If outer space is to be maintained as a global common and used in a sustainable manner then global space laws need drastically extending and refining because current legal systems governing space exploration are far from comprehensive. They fall a long way short of what is needed today, particularly when compared to other spheres such as maritime law. Here, Professor Kai-Uwe Schrogl, President of the International Institute of Space Law (IISL), assesses the current state of play and addresses the challenges faced by the international law-making community to create a system to support and police a truly sustainable space-faring future for humanity.
Lawyers - and space lawyers are no exception - tend to be systematic individuals; they find it useful to have a framework within which to understand what they can do and in which direction they can do it. Thus, we organise legal and regulatory efforts for space on two distinct levels: the international level and the national level. At the same time, we also operate in two dimensions - governmental and non-governmental - and have two ‘depths’ or degrees of law which we know as binding law and regulation, and non-binding ‘soft’ law.
In effect, this forms a putative architecture for space law and regulation. Indeed, there are two areas and organisations that illustrate how such architecture works particularly well: the International Telecommunication Union (ITU), which regulates international frequency coordination and geostationary orbital slot allocation, and the International Civil Aviation Organization (ICAO) which is responsible for civil aviation and air traffic in particular.
lWe have to ensure that the long-term sustainability of space is actually implemented through Space Traffic Management
Despite this, we don’t actually have a real comprehensive ‘architecture’ for law and regulation for space, and this becomes increasingly evident the more one investigates the field. In space law, we have established principles governing the status of outer space (in particular the freedom of use of outer space, non-appropriation of space, state responsibility and liability) and they shall not be touched.
The key principles of the concept of global commons are freedom of use and non-appropriation.
What we now need are precise and operative norms and rules for the behaviour of all actors in outer space. For this reason, space lawyers are working to establish at least the ‘building blocks’ for this architecture and are open to any ideas that will help to support this structure, including from adjacent areas such as aviation or maritime traffic.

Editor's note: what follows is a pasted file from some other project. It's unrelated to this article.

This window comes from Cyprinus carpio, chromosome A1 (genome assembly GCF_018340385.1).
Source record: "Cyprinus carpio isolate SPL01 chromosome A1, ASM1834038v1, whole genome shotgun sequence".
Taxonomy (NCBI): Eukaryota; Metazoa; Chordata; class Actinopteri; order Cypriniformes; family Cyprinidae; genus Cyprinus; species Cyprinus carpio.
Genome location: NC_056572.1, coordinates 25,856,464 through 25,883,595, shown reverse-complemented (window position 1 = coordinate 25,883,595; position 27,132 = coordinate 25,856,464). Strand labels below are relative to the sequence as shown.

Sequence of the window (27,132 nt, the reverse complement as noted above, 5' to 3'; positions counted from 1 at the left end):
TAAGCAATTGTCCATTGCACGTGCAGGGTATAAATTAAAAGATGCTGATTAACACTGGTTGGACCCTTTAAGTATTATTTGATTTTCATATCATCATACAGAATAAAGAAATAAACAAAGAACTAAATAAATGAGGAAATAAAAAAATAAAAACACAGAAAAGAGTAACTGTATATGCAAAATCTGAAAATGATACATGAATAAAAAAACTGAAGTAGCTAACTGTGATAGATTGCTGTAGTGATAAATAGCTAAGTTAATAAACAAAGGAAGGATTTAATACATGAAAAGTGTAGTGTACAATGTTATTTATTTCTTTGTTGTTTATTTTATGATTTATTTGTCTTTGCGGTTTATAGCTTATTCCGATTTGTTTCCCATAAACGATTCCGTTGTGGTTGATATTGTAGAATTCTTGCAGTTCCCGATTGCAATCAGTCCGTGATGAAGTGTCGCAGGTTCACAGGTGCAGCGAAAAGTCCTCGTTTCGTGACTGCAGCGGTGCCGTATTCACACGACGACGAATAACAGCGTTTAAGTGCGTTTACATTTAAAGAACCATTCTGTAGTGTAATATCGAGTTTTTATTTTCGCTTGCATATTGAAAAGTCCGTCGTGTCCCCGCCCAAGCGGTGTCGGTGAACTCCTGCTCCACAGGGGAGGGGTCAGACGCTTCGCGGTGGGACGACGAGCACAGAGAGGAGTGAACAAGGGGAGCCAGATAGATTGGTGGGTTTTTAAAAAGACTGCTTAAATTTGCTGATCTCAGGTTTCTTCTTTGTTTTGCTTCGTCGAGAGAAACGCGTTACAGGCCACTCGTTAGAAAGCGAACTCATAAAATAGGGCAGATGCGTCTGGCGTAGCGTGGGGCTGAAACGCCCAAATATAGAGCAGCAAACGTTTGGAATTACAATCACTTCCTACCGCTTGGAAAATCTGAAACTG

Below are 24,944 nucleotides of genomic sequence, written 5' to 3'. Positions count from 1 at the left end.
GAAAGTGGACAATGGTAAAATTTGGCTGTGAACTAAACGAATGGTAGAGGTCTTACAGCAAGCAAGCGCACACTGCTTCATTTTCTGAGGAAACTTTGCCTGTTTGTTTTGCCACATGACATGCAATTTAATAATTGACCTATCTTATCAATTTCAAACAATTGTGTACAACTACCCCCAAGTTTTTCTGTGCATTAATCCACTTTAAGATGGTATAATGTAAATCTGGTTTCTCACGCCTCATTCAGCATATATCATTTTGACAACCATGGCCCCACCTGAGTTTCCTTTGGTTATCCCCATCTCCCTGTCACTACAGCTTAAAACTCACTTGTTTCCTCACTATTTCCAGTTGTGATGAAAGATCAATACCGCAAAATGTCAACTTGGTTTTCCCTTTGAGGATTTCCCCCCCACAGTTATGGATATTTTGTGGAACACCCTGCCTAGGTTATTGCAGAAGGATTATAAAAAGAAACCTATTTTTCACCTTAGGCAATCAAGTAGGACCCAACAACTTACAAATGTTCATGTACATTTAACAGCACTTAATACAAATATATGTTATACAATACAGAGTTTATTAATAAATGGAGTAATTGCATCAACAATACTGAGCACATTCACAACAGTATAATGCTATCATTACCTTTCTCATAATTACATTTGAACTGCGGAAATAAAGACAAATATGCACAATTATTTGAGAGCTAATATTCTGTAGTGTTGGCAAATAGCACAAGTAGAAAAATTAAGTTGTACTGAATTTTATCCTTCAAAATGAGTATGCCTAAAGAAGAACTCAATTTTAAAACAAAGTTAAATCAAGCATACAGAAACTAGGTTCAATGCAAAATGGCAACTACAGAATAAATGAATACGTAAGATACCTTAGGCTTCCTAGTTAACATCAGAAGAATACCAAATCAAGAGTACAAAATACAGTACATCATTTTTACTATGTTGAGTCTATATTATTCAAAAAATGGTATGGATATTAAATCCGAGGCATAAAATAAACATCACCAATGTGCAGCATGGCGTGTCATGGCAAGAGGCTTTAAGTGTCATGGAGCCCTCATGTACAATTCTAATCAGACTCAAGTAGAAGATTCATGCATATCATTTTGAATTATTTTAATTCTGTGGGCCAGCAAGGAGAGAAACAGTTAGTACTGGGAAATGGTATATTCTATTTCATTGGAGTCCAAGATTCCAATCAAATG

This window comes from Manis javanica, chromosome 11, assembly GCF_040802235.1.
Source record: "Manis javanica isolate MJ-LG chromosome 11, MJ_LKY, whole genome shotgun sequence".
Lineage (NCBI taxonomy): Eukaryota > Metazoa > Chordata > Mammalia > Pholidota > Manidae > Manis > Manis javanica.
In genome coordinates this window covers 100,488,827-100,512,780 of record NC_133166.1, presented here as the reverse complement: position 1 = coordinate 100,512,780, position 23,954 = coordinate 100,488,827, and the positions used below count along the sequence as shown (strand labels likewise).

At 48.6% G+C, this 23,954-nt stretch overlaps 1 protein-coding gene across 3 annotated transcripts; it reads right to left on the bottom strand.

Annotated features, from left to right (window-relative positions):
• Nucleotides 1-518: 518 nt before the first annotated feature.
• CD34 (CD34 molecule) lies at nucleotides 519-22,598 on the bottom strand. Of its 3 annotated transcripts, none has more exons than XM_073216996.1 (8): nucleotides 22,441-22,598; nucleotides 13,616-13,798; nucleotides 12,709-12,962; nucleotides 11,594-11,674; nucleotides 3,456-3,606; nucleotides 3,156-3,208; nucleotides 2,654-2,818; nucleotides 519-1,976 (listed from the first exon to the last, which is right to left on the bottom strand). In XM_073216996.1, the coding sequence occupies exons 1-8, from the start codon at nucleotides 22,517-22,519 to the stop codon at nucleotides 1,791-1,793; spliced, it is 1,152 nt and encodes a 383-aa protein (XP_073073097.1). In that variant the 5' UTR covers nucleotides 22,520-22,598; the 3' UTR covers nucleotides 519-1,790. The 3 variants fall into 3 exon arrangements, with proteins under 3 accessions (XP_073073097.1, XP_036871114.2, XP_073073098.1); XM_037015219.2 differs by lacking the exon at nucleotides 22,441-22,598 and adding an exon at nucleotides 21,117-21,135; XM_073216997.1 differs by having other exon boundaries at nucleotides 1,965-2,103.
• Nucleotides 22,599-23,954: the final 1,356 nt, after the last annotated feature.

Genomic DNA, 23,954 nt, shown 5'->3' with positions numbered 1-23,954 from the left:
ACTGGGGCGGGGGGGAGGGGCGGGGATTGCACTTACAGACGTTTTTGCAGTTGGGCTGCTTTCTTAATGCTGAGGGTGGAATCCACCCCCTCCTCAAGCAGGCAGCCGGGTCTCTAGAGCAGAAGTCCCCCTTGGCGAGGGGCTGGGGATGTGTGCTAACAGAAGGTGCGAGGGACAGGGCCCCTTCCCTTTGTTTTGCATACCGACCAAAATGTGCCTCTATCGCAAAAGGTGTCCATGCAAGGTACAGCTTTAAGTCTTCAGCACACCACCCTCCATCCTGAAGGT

There are a number of concrete efforts underway, in particular in the scope of the efficient management and implementation of long-term space sustainability as developed within the United Nations (UN) framework, which can be regarded as proto-regimes for the required new architecture.
First of all, despite great efforts, it is important to realise that we do not have a binding framework for orbital debris mitigation. Although we have some useful guidelines adopted by the UN Committee on the Peaceful Uses of Outer Space (UN COPUOS) in 2010, they are not enough; we need really binding provisions rather than guidelines and this is where the discussion on the future potential of enforceability becomes relevant. In this context, we now have a few unilateral moratoria on anti-satellite (ASAT) tests and they should be extended and also become binding.
Space debris regulation
It is important to realise that we do not have, but need a comprehensive and binding framework for orbital debris mitigation and removal
Furthermore, we have to decide and agree on how debris removal should be seen from the legal and regulatory perspective, which is a very touchy and difficult subject because it also relates to security considerations and dual-use elements. Ultimately, however, we have to ensure that the long-term sustainability of space is actually implemented.
Arguably, the first phase of this effort is embodied within the current discussion in the United States and Europe on space traffic management (STM), but we need to conceptualise it for the international level and then scale it down to decide what to do at a national level.
At the moment, we have a system of industrial best practice and best practice by non-governmental actors, which immediately implies that this is not binding international law. Of course, the space industry, satellite operators and all non-governmental actors have to be part of any future architecture, so it is important to include them at an early stage.
International space law treaties impose a variety of - often ignored - obligations on individual States with regards to space activities under their jurisdiction. Effectively, they have to be translated into national space laws, but only around one out of seven Member States of the UN and less than half of the European Space Agency (ESA) Member States have such national authorisation laws, so that has to be resolved.
Indeed, these laws have to govern not only the authorisation of activities, but also their supervision. This is particularly relevant to space traffic management, because it will require the continuous supervision of operators in the respective States.